FILE - Manchester United striker Marcus Rashford has had a barrage of online abuse. Photo: Paul Ellis/AFP
FILE - Manchester United striker Marcus Rashford has had a barrage of online abuse. Photo: Paul Ellis/AFP

When did online abuse of athletes become something people were comfortable to engage in?

By Stuart Hess Time of article published Sep 9, 2021

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JOHANNESBURG - THE US Open has been an absolute treat. Perhaps because, in the absence of Serena Williams, Roger Federer and Rafael Nadal, many had thought it could lose some of its lustre.

However, the quality of play, level of drama and the emergence of new faces have made it one of the most enjoyable sports events of the year. And as boorish as American sports fans can be, their presence has added to the enjoyment, even through the TV screen.

Some of that enjoyment has been tempered by what players have to face once a match is over.

It was Sloane Stephens and later her compatriot Shelby Rogers who shone a spotlight on one of the ugliest parts of modern sport – online abuse.

It’s such a regular part of watching sport nowadays that, in the light of Marcus Rashford, Bukayo Saka and Jadon Sancho missing those penalties in the Euro 2020 final a few months back, everyone just knew they would get racially abused. In a twisted way, it has come to be accepted.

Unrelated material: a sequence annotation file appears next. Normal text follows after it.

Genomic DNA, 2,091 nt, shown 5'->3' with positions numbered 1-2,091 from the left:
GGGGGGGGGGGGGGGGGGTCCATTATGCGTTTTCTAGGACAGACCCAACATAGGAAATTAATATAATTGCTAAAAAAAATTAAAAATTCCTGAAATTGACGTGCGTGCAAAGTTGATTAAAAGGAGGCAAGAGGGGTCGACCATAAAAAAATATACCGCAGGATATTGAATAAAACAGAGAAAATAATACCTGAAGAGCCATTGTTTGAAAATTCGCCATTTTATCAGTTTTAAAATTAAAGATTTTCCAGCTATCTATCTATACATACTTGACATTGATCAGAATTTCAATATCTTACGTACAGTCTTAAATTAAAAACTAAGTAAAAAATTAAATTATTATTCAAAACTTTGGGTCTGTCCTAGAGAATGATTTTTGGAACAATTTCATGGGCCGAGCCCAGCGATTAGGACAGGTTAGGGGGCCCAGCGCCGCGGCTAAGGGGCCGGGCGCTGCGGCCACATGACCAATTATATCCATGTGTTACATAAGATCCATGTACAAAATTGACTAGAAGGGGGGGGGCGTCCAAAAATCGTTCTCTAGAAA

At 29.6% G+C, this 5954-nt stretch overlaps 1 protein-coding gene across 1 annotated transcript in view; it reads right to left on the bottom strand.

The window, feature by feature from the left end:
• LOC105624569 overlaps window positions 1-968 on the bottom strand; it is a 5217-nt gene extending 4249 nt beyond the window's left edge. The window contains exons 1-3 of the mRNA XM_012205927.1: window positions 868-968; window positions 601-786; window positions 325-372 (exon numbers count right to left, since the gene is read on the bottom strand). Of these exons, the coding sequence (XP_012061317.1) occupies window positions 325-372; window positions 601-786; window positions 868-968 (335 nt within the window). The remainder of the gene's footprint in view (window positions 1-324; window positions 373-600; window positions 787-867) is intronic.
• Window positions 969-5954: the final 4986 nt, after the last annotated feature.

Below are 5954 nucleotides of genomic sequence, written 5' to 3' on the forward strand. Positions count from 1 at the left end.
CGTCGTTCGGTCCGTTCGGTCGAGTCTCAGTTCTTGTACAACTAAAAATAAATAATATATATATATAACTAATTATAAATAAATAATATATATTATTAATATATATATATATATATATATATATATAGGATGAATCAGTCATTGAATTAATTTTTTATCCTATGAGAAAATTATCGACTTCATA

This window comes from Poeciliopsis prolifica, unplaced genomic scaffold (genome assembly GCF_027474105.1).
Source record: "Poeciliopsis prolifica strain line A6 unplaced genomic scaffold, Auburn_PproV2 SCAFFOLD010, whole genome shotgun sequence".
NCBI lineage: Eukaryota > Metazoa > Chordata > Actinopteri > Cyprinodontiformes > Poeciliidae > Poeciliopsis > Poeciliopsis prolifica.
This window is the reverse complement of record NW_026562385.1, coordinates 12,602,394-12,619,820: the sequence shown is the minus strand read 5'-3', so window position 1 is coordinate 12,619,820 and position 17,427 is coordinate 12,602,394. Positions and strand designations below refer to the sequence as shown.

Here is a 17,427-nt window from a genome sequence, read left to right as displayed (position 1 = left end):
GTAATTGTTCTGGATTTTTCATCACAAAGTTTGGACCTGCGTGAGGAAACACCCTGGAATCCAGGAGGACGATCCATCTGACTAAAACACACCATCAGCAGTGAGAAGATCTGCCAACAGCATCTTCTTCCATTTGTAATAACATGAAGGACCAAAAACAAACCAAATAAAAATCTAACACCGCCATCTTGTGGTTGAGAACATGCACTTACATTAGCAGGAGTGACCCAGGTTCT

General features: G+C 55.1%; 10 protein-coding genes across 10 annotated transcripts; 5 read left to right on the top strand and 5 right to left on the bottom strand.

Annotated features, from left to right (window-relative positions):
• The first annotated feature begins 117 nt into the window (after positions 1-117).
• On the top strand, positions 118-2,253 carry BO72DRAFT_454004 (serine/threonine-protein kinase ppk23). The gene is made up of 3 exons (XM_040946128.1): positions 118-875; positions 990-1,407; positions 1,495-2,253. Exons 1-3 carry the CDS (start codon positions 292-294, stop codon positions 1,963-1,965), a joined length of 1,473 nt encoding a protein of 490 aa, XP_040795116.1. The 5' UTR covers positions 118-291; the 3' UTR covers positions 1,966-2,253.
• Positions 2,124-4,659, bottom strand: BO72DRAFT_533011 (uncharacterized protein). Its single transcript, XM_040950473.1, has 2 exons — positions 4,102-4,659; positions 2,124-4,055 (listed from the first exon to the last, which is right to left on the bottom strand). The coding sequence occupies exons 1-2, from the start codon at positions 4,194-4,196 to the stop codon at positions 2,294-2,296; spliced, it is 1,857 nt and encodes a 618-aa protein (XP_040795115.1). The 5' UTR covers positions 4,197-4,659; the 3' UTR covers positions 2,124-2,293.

Stephens had a good run at her home tournament, one she won four years ago. She is one of the most articulate and intelligent athletes in any sport.

She lost in the third round to the excellent Angelique Kerber.

The next day, she published the sickening abuse she got as a result of that loss. Her race, gender and social worth were attacked. A lot of the abuse, it is believed, stemmed from the betting world, which is increasingly playing a bigger role in modern professional sports.

Rogers, after being defeated in the fourth round, said at a postmatch press conference that she was probably going to get called a “fat pig” once she opened her social media feeds.

She went on to explain that it wasn’t as simple for an athlete to “just don’t look at the replies or comments” because social media had become an invaluable commercial tool for athletes.

It also assists in a variety of charitable and social programmes many athletes have created.

The abuse on social media is incomprehensible.

When did that become something people were comfortable to engage in?

It has got to the point where, because of what has been a feature of this year’s US Open – the emergence of so many good young potential future stars – you fear for them.

The growth of social media, and the way athletes use their platforms, has become an important element in modern sport.

But there is a sick and deeply disturbing part to it all that makes watching sport less palatable.

Booing used to be the worst that athletes had to face way back when. Now, a loss or mistake can bring righteous indignation, but that can almost be more acceptable than being told to “spend less time posing like a f….c…”

In sharing those messages, Stephens wrote: “This type of hate is so exhausting and never ending.”


IOL Sport

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